He never felt confined to any particular genre and was able to switch, seemingly effortlessly between Westerns, the screwball comedy, film noir, the historical epic, the musical comedy, science fiction and horror, the combat film, the biopic, the gangster film, the racing film and the aviation film. No other director has created such a diverse and high quality body of work.
Hawks initially did not get the recognition his output deserved and he was not taken as seriously as some of his contemporaries such as John Ford or Alfred Hitchcock. In the 1950's his work was championed by an influential group of critics writing for the French journal 'Cahiers du Cinema', who included Jean-Luc Godard and Francois Truffaut and eventually the quality of his films was recognized.
PersonalSuave in appearance and something of a ladies' man, Hawks gave little away in his public persona, preferring to let his films speak for themselves. He was married three times, firstly from 1928 to 1940 to Athole Shearer, with whom he had two children. Athole was the sister of movie actress Norma Shearer. His second marriage was to interior designer, Slim Keith from 1941 to 1949 with whom he had one daughter. Finally, in 1953 he married actress Dee Hartford. The couple divorced in 1959.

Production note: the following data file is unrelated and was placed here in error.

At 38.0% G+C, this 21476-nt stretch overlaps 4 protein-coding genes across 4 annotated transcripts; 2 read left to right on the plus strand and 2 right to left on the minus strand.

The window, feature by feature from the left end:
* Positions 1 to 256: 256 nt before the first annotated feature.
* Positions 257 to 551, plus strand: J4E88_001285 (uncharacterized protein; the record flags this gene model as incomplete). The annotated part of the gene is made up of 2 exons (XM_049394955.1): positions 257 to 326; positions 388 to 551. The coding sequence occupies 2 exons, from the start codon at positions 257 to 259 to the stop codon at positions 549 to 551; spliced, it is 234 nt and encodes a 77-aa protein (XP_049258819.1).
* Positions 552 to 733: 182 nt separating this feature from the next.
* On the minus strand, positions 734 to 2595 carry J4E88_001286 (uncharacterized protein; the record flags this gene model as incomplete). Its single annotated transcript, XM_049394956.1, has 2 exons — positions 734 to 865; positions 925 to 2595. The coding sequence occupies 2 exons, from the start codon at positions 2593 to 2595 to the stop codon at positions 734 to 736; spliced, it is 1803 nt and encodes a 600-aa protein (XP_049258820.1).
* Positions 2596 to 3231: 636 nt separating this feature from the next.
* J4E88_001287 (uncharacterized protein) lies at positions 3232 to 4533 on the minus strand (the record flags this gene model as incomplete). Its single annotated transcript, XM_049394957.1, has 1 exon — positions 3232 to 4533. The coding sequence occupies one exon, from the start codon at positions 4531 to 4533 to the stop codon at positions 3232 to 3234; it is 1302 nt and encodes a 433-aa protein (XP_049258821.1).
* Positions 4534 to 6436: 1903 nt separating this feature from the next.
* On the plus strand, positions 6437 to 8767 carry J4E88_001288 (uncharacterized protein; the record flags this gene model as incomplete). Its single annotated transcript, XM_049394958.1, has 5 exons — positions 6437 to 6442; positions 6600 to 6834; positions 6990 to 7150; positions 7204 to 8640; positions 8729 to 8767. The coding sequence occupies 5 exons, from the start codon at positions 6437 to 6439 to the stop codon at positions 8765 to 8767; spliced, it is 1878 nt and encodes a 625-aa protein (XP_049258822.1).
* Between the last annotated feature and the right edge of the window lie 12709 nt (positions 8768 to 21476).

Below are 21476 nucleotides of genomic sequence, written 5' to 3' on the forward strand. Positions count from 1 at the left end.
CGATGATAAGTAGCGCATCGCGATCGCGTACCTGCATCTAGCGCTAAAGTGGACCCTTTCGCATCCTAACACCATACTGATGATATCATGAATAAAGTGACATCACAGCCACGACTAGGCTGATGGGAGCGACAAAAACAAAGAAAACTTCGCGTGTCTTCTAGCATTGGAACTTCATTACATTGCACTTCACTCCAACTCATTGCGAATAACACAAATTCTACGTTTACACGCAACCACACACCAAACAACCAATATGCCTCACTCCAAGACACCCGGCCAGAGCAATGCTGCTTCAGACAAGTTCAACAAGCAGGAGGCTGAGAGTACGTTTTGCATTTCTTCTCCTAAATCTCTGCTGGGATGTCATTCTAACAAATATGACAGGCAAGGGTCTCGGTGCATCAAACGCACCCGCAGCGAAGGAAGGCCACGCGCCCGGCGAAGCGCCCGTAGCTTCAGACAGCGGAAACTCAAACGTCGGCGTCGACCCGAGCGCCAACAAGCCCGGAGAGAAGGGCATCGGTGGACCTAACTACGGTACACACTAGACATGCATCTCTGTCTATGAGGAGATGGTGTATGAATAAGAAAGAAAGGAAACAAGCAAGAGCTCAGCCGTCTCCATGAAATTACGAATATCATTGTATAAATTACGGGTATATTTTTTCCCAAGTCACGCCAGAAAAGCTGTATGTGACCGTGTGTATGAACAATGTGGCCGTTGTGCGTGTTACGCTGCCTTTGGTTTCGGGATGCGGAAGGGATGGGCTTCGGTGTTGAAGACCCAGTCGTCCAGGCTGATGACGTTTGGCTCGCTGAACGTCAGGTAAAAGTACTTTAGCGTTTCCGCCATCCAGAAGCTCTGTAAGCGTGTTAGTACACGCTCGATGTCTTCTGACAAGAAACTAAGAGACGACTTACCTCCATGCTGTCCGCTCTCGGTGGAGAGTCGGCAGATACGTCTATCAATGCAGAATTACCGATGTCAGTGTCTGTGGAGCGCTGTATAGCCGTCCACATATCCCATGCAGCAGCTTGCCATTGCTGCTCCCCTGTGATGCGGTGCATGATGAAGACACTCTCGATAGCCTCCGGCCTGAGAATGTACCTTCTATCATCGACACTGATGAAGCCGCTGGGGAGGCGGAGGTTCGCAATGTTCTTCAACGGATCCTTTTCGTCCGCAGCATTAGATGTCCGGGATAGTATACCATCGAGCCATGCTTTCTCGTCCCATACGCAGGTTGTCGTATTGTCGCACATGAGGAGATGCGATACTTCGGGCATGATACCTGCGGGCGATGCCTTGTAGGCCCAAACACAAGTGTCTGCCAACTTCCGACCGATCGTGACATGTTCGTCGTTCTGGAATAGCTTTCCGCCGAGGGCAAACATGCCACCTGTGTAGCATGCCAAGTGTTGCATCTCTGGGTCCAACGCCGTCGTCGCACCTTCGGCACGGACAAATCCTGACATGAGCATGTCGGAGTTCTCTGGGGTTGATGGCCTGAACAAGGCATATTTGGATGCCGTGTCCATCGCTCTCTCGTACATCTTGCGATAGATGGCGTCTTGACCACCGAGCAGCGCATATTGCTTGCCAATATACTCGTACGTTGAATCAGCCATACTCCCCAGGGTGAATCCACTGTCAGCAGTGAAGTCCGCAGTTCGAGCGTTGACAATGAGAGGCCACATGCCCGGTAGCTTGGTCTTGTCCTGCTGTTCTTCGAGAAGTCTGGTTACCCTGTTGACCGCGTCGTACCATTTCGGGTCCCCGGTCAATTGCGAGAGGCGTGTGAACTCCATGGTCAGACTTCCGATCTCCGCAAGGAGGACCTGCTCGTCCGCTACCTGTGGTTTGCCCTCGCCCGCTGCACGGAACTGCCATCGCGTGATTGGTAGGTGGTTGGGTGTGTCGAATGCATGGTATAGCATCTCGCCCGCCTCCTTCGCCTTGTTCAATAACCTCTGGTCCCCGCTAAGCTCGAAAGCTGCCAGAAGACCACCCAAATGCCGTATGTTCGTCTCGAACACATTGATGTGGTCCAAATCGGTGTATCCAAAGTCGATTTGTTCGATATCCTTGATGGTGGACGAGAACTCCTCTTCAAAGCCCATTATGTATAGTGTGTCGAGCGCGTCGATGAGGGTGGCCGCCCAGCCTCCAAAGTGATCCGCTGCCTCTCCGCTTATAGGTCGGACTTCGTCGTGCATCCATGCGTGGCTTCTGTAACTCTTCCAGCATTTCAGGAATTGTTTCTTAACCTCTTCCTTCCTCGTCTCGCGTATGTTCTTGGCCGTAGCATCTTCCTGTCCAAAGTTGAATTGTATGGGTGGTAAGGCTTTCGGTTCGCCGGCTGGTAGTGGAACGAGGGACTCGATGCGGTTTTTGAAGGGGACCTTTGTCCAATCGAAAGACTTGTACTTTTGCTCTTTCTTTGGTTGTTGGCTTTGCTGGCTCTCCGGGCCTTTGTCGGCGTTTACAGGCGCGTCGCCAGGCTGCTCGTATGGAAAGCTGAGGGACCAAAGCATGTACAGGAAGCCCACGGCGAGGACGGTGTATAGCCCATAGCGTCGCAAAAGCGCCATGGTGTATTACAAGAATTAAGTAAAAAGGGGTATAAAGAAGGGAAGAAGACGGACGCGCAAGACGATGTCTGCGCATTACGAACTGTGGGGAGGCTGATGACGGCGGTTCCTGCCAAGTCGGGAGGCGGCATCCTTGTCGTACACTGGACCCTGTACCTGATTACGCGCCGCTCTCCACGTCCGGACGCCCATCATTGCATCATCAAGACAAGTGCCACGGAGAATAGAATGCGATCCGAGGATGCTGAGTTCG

Howard Hawks had two brothers, both of whom also went into the movie business: director/writer Kenneth Neil Hawks and film producer William Bettingger Hawks.
Hawks was physically active throughout his long life and at the time of his death was planning another film, a remake of the 1928 'A Girl in Every Port' to star John Wayne.
Howard Hawks died on December 26, 1977, aged 81, in Palm Springs, California, after suffering a stroke.
Hawks's Lifetime Achievement Academy Award referred to the director as "a giant of the American cinema whose pictures, taken as a whole, represent one of the most consistent, vivid, and varied bodies of work in world cinema." It is an apt summary of the career one of the greatest directors in the history of Hollywood.
Howard Hawks Academy AwardsNo Wins:
One Unsuccessful Nomination:
Best Director ... Sergeant York (1941)
"A master American filmmaker whose creative efforts hold a distinguished place in world cinema." (1975)
Howard Hawks Filmography
The Road to Glory
Honesty - The Best Policy
The Cradle Snatchers
Paid to Love
Paying the Penalty
A Girl in Every Port
The Air Circus
Trent's Last Case
The Dawn Patrol
The Criminal Code (uncredited)
The Crowd Roars
La foule hurle
Today We Live
The Prizefighter and the Lady(uncredited)
Viva Villa! (uncredited)
The Road to Glory
Come and Get It
Bringing Up Baby
Only Angels Have Wings